Usually an expansion brings a couple of curveballs to the established archetypes, think Darkshire Councilman in Zoo or Blood to Ichor in Patron Warrior. But there’s always a couple of cards powerful enough to demand respect on their own. Like Mysterious Challenger in The Grand Tournament, or Reno Jackson in League of Explorers. These minions are strong in a unique enough way that they don’t fit into anything we know, and instead require a new batch of refinement and testing to carve out their own place in the meta.
There’s been a couple examples of this in Whispers of the Old Gods. C’Thun has reared his head in Druid and Warrior, and Yogg-Saron Rogue is (mildly) a thing. But without a doubt, the most prominent new archetype a month removed from the expansion release is N’Zoth Paladin. At the recent Hearthstone Championship Tour Spring Preliminaries, N’Zoth pally was the most popular class among pro players. It’s not a trend anymore, it’s a fixture.
So, what is N’Zoth Paladin? N’Zoth comes with the ability to resummon all deathrattle minions that have died on your side of the board over the course of a game, which makes for a pretty great Control-heavy win condition. The usual decklist stocks some game-winning deathrattles like Tirion Fordring, Sylvanas, Cairne Bloodhoof, and yeah, that’s it. Those three minions combined with N’Zoth’s own decent 5/7 statline makes for a powerful turn 10 play. The interesting thing about N’Zoth Paladin is that it doesn’t come equipped with any burst, but the board it’s capable of building is so frustrating to deal with (Ashbringer! Baine! A mind-controlled minion!) that it can win off of late-game power level alone.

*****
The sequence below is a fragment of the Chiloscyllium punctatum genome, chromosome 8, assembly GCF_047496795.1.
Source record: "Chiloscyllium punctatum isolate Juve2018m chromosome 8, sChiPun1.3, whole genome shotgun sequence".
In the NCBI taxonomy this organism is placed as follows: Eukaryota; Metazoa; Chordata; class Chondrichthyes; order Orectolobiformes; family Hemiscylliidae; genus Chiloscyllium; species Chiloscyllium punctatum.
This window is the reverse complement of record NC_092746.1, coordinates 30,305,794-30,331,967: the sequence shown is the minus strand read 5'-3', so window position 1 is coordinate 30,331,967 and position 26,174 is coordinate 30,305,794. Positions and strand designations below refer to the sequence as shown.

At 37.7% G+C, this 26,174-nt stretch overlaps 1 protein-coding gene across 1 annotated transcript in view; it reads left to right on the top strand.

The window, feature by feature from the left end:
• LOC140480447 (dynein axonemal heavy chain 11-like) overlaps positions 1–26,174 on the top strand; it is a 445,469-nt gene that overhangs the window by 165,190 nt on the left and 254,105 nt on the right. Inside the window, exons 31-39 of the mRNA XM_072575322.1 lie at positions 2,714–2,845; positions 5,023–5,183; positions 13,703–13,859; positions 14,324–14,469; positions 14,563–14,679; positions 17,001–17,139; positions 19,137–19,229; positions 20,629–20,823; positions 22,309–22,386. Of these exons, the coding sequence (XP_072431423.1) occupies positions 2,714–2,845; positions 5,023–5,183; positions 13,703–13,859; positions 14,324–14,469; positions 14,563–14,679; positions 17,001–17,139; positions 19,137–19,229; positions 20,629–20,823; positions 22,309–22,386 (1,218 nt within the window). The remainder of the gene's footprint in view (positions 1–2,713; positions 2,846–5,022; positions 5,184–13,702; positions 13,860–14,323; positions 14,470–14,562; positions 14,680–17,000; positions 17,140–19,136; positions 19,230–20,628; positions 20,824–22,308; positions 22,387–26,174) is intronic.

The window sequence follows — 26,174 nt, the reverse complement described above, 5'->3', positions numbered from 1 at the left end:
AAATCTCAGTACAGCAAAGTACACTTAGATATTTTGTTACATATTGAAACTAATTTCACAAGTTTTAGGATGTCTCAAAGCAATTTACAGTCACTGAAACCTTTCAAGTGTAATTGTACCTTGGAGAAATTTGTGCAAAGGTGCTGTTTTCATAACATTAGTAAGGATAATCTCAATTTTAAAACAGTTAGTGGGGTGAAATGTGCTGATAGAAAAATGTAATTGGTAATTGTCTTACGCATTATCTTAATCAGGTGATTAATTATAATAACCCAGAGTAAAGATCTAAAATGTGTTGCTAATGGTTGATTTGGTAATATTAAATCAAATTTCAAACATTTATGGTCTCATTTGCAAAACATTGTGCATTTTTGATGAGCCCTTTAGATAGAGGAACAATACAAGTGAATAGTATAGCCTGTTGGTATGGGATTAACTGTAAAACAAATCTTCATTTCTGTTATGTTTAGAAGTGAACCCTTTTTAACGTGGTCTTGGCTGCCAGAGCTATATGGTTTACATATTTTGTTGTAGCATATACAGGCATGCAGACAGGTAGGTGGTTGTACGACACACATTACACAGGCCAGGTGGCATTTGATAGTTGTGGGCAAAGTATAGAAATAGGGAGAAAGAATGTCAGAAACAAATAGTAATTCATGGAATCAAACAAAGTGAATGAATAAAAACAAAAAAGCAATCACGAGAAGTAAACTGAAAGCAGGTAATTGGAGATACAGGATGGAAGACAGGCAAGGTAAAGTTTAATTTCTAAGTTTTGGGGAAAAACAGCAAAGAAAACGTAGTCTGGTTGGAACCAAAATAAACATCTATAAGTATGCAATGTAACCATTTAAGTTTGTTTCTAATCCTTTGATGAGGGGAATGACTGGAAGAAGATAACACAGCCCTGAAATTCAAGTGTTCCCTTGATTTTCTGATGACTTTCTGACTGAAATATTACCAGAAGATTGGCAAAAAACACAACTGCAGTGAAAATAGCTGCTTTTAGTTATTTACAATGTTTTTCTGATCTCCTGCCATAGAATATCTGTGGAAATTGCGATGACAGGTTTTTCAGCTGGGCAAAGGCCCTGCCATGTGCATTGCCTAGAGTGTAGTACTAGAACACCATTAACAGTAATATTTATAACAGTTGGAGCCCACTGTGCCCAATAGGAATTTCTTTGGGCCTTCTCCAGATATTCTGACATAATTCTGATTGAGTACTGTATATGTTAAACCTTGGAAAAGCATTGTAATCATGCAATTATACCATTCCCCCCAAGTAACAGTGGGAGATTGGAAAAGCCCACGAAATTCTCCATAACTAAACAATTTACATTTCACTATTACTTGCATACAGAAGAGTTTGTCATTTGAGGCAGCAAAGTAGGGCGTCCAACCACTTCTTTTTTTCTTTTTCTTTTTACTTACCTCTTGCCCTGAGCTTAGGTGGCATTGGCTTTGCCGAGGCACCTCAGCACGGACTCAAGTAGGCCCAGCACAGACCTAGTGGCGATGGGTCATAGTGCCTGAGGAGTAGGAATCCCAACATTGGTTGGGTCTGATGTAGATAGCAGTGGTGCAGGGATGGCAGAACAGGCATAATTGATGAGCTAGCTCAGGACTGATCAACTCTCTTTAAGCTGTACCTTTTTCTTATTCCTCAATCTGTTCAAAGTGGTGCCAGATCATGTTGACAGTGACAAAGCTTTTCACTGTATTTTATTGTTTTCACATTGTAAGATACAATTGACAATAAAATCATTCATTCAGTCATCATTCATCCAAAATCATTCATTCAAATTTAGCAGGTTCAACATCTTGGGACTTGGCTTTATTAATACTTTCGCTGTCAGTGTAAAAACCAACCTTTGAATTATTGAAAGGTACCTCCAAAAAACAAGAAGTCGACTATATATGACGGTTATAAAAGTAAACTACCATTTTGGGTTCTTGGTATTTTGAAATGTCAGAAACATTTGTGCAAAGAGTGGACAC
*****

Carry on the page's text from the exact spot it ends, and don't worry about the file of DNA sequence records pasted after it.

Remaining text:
Of course, getting to turn 10 unscathed isn’t easy, but it’s much, much more straightforward in a world where you’re not worrying about Piloted Shredders and 2/1 Leper Gnomes. The meta has slowed down considerably since the Standard rotation and subsequent nerfs, and when you combine that with Paladin’s strong anti-aggro tools (the massive sustainability of Forbidden Healing, Humility/Stampeding Kodo combos, Aldor Peacekeepers, and even Eadric the Pure who never saw a ton of play after The Grand Tournament), you can count on having enough stall to get to the late game.
I can’t remember the last time the dominant deck out of a new Hearthstone expansion won in a pure control way. It makes me happy that top-tier decks can safely run things like Doomsayer without risking severe punishment from Ironbeak Owl or a Millhouse out of a Shredder. Yeah, part of that is because Paladin doesn’t have the Avenges and Musters and Shielded Minibots to play midrange anymore, but it’s kind of cool to see the class return to its ultra-conservative roots—especially when it’s top-tier.
I guess this is what we wanted, right? A cooled-down meta where you can’t lose games by turn four, and aren’t doomed for hero power-passing on turn two. I feel like Hearthstone is in a great place right now. If you look at Tempo Storm’s tier list (which is more or less industry standard), you’ve got a mix of face damage (Aggro Shaman), combo lists (Miracle Rogue), midrange (Tempo Warrior, Midrange Shaman), and molasses-slow, double-Solemn Vigil lists like N’Zoth Paladin. Yeah, maybe we’ll soon be dreading turn 10 like we used to dread turn four or turn seven, but right now it’s a wonderful change of pace.